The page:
The principles of the Golden circle are much more than a communications hierarchy. Its principles are deeply grounded in the evolution of human behavior. The power of WHY is not opinion, it’s biology.If you look at a cross-section of the human brain, from the top down you will see that the levels of the Golden circle correspond precisely with the three major levels of the brain. The newest area of the brain homo sapien brain is the neocortex, which corresponds with the WHAT level. The neocortex is responsible for Rational and analytical thought and language.
The middle two sections comprise the limbic brain. The limbic brain is responsible for all our feelings, such as trust and loyalty. It is also responsible for all human behavior and all their decision-making, but it has no capacity for language.
When we communicate from the Outside In, when we communicate WHAT we do first, people can understand vast amounts of complicated information, like facts and features but it does not drive behavior. But when we communicate from the Inside Out we’re talking directly to the part of the brain that controls decision-making, and our language part of the brain allows us to rationalize those decisions.
The part of the brain that controls our feelings has no capacity for language. It is this disconnection that makes putting out feelings into words so hard. We have trouble, for example, explaining why we married the person we married. We struggle to put into words the real reasons why we love them, so we talk about it or rationalize it. “She’s funny, she’s smart”, we start. But there are lots of funny and smart people in the world, but we don’t love them and we don’t want to marry them. There is obviously more to Falling in Love than just personality and competence. Rationally, we know our explanation isn’t the real reason. It is how well-loved ones make us feel, but those feelings are really hard to put into words. So when pushed we start to talk around it. We may even say things that don’t make any rational sense. “She completes me”, we might say, for example. What does that mean and how do you look for someone who does that so you can marry them? that’s the problem with love; we only know when we found it because it just feels right. The same is true for decisions. When a decision feels right, we have a hard time explaining why we did what we did. Again, the part of the brain that controls decision making doesn’t control language, so we rationalize. This complicates the value of poles or market research. Asking people why they chose you over another may provide wonderful evidence of how they have rationalized their decision, but it does not shed much light on the true motivation for the decision. It’s not that people don’t know, is that they have trouble explaining why they do what they do. Decision-making and the ability to explain those decisions exist in different parts of the brain.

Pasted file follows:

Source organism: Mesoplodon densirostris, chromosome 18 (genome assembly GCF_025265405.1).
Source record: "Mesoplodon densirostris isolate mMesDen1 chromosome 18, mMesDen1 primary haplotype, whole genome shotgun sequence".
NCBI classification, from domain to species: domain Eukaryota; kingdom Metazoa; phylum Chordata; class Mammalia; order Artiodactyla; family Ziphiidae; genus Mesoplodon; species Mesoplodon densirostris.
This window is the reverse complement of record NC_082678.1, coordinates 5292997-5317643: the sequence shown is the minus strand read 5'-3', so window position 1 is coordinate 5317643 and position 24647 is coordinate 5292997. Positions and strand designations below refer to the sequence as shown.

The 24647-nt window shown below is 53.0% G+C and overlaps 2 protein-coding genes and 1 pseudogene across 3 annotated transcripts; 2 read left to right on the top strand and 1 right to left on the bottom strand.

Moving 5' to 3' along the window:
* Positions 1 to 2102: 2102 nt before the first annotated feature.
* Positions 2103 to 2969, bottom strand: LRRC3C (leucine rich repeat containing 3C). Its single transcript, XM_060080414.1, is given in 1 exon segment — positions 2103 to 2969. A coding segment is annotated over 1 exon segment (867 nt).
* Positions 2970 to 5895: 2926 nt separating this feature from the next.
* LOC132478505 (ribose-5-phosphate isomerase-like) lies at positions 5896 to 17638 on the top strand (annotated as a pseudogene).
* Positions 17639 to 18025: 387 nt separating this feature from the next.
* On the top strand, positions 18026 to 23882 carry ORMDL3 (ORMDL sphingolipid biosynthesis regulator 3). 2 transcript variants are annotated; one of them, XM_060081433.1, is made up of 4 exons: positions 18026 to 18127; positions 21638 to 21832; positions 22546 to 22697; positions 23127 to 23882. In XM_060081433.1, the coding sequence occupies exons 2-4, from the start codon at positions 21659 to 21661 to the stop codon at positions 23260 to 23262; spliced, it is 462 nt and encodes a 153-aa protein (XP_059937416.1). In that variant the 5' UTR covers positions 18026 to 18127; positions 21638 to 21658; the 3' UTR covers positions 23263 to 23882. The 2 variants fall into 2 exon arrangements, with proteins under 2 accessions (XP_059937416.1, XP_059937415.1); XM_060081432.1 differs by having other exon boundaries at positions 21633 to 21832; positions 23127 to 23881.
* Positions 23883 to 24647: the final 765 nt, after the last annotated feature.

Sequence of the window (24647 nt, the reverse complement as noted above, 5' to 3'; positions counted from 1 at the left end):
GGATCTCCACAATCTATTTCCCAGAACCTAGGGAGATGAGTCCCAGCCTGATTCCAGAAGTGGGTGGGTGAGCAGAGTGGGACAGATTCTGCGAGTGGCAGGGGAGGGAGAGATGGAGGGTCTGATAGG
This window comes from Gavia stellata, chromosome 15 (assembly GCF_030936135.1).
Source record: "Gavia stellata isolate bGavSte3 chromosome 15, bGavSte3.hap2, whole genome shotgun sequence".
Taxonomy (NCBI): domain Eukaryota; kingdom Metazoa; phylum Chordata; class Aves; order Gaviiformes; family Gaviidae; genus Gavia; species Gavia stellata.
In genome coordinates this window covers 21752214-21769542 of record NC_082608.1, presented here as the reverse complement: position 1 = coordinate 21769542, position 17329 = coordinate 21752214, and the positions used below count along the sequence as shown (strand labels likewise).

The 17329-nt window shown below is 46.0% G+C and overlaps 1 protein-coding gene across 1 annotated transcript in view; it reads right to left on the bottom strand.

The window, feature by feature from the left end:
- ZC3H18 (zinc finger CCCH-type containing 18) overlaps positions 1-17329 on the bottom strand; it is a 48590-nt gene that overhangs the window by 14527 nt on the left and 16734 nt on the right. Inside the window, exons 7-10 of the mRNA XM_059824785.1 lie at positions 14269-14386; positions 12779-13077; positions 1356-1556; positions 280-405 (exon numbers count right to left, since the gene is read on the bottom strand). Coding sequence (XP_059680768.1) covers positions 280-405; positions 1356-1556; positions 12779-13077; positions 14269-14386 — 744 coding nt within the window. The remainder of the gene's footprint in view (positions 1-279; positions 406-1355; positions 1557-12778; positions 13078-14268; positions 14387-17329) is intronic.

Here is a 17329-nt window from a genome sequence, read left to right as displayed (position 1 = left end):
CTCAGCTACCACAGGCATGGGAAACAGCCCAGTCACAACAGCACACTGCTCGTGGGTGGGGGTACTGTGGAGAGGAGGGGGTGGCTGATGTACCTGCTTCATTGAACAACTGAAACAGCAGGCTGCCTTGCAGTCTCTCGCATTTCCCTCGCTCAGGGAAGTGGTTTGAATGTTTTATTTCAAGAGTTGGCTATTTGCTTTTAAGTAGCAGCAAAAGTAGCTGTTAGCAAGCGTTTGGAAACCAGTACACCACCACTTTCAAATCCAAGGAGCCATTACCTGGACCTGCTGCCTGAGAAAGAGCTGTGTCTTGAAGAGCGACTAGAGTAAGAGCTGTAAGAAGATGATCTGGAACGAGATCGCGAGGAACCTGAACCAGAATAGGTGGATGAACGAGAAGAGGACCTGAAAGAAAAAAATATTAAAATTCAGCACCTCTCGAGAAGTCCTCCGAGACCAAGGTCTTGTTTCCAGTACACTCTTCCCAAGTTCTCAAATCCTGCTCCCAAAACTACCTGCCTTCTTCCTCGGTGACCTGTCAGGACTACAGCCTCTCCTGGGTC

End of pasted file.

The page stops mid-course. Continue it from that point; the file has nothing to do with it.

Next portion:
This is where gut decisions come from. They just feel right. There is no part of the stomach that controls decision making, it’s all happened in the limbic brain. It’s not an accident that we use that word “feel” to explain those decisions either. The reason gut decisions feel right is because the part of the brain that controls them also controls our feelings. Whether you defer to your gut or your simply following your heart no matter which part of the body you think is driving the decision, the reality is it is all in your limbic brain.
Our limbic brain is so powerful, powerful enough to drive behavior that sometimes contradicts our rational and analytical understanding of a situation. We often Trust our gut even if the decision flies in the face of all the facts and figures.
Simon Sinek Start with WHY